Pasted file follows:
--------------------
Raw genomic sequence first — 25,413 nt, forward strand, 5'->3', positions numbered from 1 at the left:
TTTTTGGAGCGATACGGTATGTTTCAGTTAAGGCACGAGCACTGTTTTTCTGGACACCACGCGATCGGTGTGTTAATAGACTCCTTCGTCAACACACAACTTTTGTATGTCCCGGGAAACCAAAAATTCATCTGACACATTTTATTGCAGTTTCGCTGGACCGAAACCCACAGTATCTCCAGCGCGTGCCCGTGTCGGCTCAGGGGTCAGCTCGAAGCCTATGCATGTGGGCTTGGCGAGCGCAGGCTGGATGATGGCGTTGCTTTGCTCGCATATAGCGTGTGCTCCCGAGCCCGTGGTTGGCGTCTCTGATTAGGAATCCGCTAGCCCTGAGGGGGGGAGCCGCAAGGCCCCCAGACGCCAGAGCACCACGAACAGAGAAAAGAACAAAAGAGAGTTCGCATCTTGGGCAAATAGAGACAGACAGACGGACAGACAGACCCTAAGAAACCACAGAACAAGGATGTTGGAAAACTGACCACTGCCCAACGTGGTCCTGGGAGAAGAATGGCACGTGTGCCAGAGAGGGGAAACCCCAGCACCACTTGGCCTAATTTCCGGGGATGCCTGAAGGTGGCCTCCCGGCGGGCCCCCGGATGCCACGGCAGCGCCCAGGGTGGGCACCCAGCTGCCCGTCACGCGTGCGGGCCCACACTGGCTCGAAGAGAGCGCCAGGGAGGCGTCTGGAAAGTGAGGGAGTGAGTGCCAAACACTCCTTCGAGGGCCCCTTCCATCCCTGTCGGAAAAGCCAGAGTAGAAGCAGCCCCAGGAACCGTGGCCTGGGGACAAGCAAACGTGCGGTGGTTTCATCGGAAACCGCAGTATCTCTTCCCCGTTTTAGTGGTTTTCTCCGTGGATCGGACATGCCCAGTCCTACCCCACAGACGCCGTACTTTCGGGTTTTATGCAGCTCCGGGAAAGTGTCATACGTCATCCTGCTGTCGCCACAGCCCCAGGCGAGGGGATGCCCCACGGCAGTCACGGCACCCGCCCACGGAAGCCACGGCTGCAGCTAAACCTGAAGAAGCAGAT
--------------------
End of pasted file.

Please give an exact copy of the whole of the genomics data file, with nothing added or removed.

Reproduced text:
Raw genomic sequence first — 25,413 nt, forward strand, 5'->3', positions numbered from 1 at the left:
TTTTTGGAGCGATACGGTATGTTTCAGTTAAGGCACGAGCACTGTTTTTCTGGACACCACGCGATCGGTGTGTTAATAGACTCCTTCGTCAACACACAACTTTTGTATGTCCCGGGAAACCAAAAATTCATCTGACACATTTTATTGCAGTTTCGCTGGACCGAAACCCACAGTATCTCCAGCGCGTGCCCGTGTCGGCTCAGGGGTCAGCTCGAAGCCTATGCATGTGGGCTTGGCGAGCGCAGGCTGGATGATGGCGTTGCTTTGCTCGCATATAGCGTGTGCTCCCGAGCCCGTGGTTGGCGTCTCTGATTAGGAATCCGCTAGCCCTGAGGGGGGGAGCCGCAAGGCCCCCAGACGCCAGAGCACCACGAACAGAGAAAAGAACAAAAGAGAGTTCGCATCTTGGGCAAATAGAGACAGACAGACGGACAGACAGACCCTAAGAAACCACAGAACAAGGATGTTGGAAAACTGACCACTGCCCAACGTGGTCCTGGGAGAAGAATGGCACGTGTGCCAGAGAGGGGAAACCCCAGCACCACTTGGCCTAATTTCCGGGGATGCCTGAAGGTGGCCTCCCGGCGGGCCCCCGGATGCCACGGCAGCGCCCAGGGTGGGCACCCAGCTGCCCGTCACGCGTGCGGGCCCACACTGGCTCGAAGAGAGCGCCAGGGAGGCGTCTGGAAAGTGAGGGAGTGAGTGCCAAACACTCCTTCGAGGGCCCCTTCCATCCCTGTCGGAAAAGCCAGAGTAGAAGCAGCCCCAGGAACCGTGGCCTGGGGACAAGCAAACGTGCGGTGGTTTCATCGGAAACCGCAGTATCTCTTCCCCGTTTTAGTGGTTTTCTCCGTGGATCGGACATGCCCAGTCCTACCCCACAGACGCCGTACTTTCGGGTTTTATGCAGCTCCGGGAAAGTGTCATACGTCATCCTGCTGTCGCCACAGCCCCAGGCGAGGGGATGCCCCACGGCAGTCACGGCACCCGCCCACGGAAGCCACGGCTGCAGCTAAACCTGAAGAAGCAGAT